This continues what’s turned into an ongoing conversation between myself and Nathan Walker (aka @bbstats) of the basketball distribution, which started with my last post, continued over at Nathan’s site, and has been supplemented on Twitter. I started by trying to find out the effect that turnovers have had on the Michigan State offense, which I did by calculating what was essentially an opponent-adjusted version of what Nathan later more intuitively converted to:
[Pts/Possession] – [Pts/(Possessions – TO)]
This tells us how much a team’s offensive efficiency would change if their turnovers all magically disappeared. Turnovers are a very simple case: there can be only 1 or 0 turnovers on each possession; and when there is a turnover, a team never scores on that possession. Contrast that with rebounds: in theory, a team could gain 20 offensive rebounds in one possession, yet not score; another team could score after every single offensive rebound. The only way I could think of to track this kind of thing is to look at play-by-play data, which can get extremely time consuming, extremely quickly.
Nathan came up with another way of looking at the efficiency impact of rebounding and the other Four Factors, though. He published an Excel spreadsheet (in this post) that uses a regression equation to ask, for example, “What would Arizona’s predicted offensive efficiency be if we changed their eFG% to the league average value of 48.5%, and what’s the difference between that value and their actual efficiency?”
This a pretty cool set up, in that you can quickly and easily see how each of a team’s Four Factors is contributing to their success. But because it uses a regression to come up with a single parameter for each factor, which is the same across all teams, we lose what I was trying to get at in my post about the Spartans – a turnover for MSU costs more points than a turnover for, say, Alcorn State, because even when the Braves hold onto the ball, they still average under a point per possession.
To try to address this, I used Nathan’s same idea, but I included interaction effects in my regression. That’s a statistics term which means that besides using eFG%, TO%, OReb%, and FTRate in my equation, I also used combined terms like [OReb% x TO%] or [eFG% x eFG%]. This lets me account for the fact that increasing your eFG% makes your TO% more important (because every turnover is now costing you more points). Stats nerds who want to see the details of the regression, including significance, can check this image to enlarge:
Only some interactions were statistically significant, so only some were included in the equation Here they are, along with what the sign (+/-) of the parameter says about the interaction:
- eFG% x TO% … this makes sense – the better you shoot, the more you’re losing when you turn it over.
- eFG% x FTRate … this one is negative – the better you shoot from the field, the less important it is for you to get to the FT line.
- eFG% x eFG% … this one surprised me – it’s negative, meaning there are diminishing returns as you increase your eFG%. I’ve got no good explanation for this.
- TO% x FTRate … again, the more free throws you shoot, the more points you’re losing when you commit a turnover.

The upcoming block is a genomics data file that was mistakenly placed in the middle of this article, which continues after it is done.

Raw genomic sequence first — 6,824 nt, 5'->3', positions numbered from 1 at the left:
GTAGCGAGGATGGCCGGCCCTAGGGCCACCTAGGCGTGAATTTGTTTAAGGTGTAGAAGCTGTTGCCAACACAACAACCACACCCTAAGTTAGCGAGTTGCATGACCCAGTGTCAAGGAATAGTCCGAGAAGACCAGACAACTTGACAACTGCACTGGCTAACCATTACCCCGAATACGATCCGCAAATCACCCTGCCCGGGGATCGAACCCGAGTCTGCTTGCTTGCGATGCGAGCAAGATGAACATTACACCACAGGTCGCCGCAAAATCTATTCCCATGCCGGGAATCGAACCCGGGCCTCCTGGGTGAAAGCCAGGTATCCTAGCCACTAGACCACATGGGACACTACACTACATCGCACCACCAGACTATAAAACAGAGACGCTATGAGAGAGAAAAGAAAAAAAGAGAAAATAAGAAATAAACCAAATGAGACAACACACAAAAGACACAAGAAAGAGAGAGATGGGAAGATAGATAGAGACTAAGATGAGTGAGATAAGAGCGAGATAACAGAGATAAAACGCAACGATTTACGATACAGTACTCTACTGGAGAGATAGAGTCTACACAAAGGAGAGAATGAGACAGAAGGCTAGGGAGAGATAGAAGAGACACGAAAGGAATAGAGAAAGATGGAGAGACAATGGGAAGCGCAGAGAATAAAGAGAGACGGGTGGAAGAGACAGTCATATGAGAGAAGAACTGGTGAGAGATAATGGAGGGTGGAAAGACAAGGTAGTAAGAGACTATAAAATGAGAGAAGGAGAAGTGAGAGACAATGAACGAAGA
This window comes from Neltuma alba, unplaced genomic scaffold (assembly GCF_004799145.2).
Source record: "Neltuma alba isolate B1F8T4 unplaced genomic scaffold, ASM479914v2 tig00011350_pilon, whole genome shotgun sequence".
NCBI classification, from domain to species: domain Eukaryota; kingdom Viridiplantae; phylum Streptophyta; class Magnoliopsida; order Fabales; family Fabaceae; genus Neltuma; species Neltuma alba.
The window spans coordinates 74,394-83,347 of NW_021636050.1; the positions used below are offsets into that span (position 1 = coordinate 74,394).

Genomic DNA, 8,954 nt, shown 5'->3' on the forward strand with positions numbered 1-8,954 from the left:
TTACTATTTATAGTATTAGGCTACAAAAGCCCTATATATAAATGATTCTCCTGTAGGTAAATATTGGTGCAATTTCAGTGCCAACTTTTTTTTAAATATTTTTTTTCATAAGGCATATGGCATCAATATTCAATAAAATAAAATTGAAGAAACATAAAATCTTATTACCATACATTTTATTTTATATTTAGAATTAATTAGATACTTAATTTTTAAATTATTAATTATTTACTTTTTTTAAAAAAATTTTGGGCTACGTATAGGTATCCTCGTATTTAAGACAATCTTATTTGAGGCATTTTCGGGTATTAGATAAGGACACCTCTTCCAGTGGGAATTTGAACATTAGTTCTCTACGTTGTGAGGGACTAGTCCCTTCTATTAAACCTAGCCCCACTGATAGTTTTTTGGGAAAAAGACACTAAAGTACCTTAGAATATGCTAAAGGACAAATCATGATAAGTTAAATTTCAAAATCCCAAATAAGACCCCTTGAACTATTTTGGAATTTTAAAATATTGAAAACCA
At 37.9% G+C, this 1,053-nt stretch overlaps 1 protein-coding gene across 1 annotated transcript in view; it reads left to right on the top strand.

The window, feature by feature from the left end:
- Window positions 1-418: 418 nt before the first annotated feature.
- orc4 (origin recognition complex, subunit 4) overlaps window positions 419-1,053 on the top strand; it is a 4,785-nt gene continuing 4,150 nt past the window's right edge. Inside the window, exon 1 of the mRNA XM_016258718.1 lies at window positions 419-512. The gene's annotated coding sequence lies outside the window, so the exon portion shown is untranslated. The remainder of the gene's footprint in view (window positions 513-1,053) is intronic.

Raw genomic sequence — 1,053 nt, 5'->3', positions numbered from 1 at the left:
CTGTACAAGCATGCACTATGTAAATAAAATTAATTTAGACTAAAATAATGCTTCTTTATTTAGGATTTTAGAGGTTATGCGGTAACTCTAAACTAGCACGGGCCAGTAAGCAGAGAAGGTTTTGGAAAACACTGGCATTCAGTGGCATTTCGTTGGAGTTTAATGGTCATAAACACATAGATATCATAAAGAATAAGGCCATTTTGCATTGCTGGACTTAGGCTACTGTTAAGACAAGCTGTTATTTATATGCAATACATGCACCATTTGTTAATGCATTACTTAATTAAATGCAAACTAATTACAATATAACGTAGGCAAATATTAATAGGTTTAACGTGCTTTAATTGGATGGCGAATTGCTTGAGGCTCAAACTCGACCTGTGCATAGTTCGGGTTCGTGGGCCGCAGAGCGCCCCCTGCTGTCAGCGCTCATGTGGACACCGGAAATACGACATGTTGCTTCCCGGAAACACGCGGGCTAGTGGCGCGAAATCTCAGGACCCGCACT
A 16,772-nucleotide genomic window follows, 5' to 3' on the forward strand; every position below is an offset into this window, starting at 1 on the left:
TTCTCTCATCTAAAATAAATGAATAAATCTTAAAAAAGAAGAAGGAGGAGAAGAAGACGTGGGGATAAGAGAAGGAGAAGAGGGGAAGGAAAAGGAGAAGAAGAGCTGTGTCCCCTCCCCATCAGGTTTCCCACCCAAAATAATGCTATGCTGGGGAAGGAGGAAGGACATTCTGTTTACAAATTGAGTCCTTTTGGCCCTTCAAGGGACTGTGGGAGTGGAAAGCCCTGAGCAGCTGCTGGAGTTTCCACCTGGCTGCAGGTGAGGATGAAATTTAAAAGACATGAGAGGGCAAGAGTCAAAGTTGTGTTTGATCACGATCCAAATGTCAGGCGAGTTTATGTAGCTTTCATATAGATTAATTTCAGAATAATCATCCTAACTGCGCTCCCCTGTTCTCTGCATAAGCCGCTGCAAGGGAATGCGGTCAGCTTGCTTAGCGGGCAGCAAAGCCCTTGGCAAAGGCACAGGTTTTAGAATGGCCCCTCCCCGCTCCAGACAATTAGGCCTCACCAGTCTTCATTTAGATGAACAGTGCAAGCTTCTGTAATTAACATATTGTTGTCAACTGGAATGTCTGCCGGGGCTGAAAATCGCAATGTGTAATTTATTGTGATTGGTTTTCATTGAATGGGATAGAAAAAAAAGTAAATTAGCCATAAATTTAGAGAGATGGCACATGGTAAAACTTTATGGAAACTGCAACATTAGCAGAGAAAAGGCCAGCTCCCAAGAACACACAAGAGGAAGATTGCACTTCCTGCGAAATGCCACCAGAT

- TO% x OReb% … same story – a higher OR% means a better offense, which means you lose more when turn the ball over.
- OReb% x OReb% … this one is positive, meaning there is an amplification effect - increasing your OReb% by 2% is more than twice as valuable as increasing it by 1%. I’m guessing because an offensive board often leads to another shot, which leads to another opportunity for a rebound.
Note that TO% is up there in combination with all 3 other factors. In fact, in one version of the equation, with some defensive stats included, TO% itself was not significant, but all the interactions were. This makes perfect sense to me, as a turnover’s value really is dependent on what a team does on the non-turnover possessions.]
OK, now, the reveal, right? Wait, one more thing. I’m also calculating the impact a different way. Instead of calculating Impact as
[team’s actual raw efficiency] – [team’s predicted efficiency when setting one factor to league average]
I’m calculating it as
[team’s predicted efficiency using correct four factors values] – [team’s predicted efficiency when setting one factor to league average]
The reason for this is that the predicted efficiencies when using the correct four factors values can be off by up to ~5.5 points. That error gets added into each factor’s impact when calculating it the first way, while it gets cancelled out in the second way. I’m listing the error in a 5th column in the spreadsheet. At first I was tempted to label it “Intangibles Impact,” but I imagine it’s mostly just a result of the random distribution of events in a game (e.g. whether a missed FT is the front end of a 1-on-1).
OK, NOW, FINALLY, THE REVEAL
Here’s a new version of Nathan’s Four Factor impact spreadsheet, using the new equation that contains the interaction effects, and using my alternate way of calculating Impact:
For those of you who skipped down to this part, this shows how much of a team’s raw offensive efficiency is due to them excelling at or doing poorly in one of the Four Factors. Here’s a one-line example showing that Kansas’s great offense is almost entirely due to their high eFG%, with a bit of help from TO%. They’re pretty close to average in rebounding and getting to the free throw line:
Anyway, take a look, pick it apart, and leave some constructive criticism, because the only thing here I’m sure of is that it isn’t perfect.